During the healthcare reform debate in the United States in 2009/2010, many health policy experts expressed a concern that expanding coverage would increase waiting times for patients to obtain care. Many complained that delays in obtaining care in turn would compromise the quality of healthcare in the United States. Using data from The Commonwealth Fund 2010 International Health Policy Survey in Eleven Countries, this study explored the relationship between wait times and quality of care, employing a wait time scale and several quality of care indicators present in the dataset. The impact of wait times on quality was assessed. Increased wait time was expected to reduce quality of care. However, this study found that wait times correlated with better health outcomes for some measures, and had no association with others. Since this is a pilot study and statistical significance was not achieved for any of the correlations, further research is needed to confirm and deepen the findings. However, if future studies confirm this finding, an emphasis on reducing wait times at the expense of other health system level performance variables may be inappropriate.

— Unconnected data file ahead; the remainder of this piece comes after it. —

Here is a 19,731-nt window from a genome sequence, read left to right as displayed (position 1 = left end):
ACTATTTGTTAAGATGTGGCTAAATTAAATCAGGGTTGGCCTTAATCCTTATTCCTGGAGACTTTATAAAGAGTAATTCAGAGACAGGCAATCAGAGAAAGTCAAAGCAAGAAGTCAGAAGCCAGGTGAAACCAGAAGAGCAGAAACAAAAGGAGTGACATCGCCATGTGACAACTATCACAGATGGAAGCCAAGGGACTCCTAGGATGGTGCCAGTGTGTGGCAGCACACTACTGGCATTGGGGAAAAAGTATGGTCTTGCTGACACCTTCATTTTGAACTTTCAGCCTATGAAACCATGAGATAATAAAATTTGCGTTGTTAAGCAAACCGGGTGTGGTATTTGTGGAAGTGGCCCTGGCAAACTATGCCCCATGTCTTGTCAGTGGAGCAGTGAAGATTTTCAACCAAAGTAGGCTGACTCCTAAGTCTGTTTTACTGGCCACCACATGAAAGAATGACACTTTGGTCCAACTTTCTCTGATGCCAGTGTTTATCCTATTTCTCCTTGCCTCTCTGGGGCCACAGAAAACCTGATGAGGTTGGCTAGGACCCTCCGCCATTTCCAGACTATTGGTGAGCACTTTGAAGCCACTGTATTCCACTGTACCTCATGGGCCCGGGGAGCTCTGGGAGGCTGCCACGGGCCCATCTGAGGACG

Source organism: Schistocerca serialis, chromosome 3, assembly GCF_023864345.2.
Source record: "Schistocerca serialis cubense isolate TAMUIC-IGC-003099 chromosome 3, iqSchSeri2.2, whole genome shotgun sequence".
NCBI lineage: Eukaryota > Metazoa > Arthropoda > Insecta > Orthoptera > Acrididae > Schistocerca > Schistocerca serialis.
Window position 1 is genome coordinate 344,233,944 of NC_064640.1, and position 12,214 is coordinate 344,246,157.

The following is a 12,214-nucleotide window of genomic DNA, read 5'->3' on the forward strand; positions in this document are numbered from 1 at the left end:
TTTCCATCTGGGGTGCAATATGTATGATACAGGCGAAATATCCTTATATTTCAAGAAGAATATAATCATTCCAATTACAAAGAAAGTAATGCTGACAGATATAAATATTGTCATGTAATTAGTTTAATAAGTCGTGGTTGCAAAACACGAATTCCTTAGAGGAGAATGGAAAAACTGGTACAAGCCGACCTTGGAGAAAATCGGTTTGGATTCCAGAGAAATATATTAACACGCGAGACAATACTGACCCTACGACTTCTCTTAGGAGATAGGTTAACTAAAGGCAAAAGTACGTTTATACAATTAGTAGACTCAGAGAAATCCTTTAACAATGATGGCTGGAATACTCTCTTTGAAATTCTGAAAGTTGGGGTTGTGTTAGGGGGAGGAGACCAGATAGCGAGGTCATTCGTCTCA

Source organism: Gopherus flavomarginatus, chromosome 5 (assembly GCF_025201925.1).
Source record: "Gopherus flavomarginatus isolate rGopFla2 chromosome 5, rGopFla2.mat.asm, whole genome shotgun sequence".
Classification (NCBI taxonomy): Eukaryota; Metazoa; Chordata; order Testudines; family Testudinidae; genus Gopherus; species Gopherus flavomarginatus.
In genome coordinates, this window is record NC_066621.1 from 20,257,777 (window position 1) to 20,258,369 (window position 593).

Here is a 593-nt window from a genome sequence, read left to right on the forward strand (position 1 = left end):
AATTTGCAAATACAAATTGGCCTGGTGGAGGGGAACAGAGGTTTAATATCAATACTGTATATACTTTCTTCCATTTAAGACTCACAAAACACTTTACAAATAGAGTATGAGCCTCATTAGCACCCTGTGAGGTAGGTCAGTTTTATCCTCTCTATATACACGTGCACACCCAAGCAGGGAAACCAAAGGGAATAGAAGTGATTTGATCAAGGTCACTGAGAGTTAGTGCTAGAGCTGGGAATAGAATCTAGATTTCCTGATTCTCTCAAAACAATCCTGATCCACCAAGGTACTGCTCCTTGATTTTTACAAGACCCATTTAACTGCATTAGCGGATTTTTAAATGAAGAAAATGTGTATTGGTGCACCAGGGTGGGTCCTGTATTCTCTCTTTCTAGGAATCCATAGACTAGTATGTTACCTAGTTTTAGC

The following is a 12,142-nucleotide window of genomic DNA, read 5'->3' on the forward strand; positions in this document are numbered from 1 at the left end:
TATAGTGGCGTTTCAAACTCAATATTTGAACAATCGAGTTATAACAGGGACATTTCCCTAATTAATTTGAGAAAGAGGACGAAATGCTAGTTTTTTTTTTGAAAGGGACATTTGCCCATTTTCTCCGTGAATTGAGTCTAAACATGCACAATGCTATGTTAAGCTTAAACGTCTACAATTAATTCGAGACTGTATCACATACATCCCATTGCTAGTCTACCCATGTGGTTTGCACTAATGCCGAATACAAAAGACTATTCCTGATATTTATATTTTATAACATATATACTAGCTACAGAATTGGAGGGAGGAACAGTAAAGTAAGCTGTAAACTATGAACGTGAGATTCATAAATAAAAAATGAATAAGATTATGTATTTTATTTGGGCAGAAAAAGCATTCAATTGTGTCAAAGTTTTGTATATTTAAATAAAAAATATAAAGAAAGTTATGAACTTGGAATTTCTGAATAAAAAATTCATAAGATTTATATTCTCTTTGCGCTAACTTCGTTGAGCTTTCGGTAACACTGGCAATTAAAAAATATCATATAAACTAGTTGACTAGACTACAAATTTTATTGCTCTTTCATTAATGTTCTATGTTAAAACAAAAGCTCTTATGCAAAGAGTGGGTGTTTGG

|Advisor:||Selwyn, Beatrice J.|
|Commitee:||Cech, Irina, Rosenau, Pauline V.|
|School:||The University of Texas School of Public Health|
|Department:||Policy & Community Health|
|School Location:||United States -- Texas|
|Source:||MAI 50/03M, Masters Abstracts International|
|Subjects:||Public policy, Health care management|
|Keywords:||Comparison, Quality of care, Wait times|
Copyright in each Dissertation and Thesis is retained by the author. All Rights Reserved
The supplemental file or files you are about to download were provided to ProQuest by the author as part of a
dissertation or thesis. The supplemental files are provided "AS IS" without warranty. ProQuest is not responsible for the
content, format or impact on the supplemental file(s) on our system. in some cases, the file type may be unknown or
may be a .exe file. We recommend caution as you open such files.
Copyright of the original materials contained in the supplemental file is retained by the author and your access to the
supplemental files is subject to the ProQuest Terms and Conditions of use.
Depending on the size of the file(s) you are downloading, the system may take some time to download them. Please be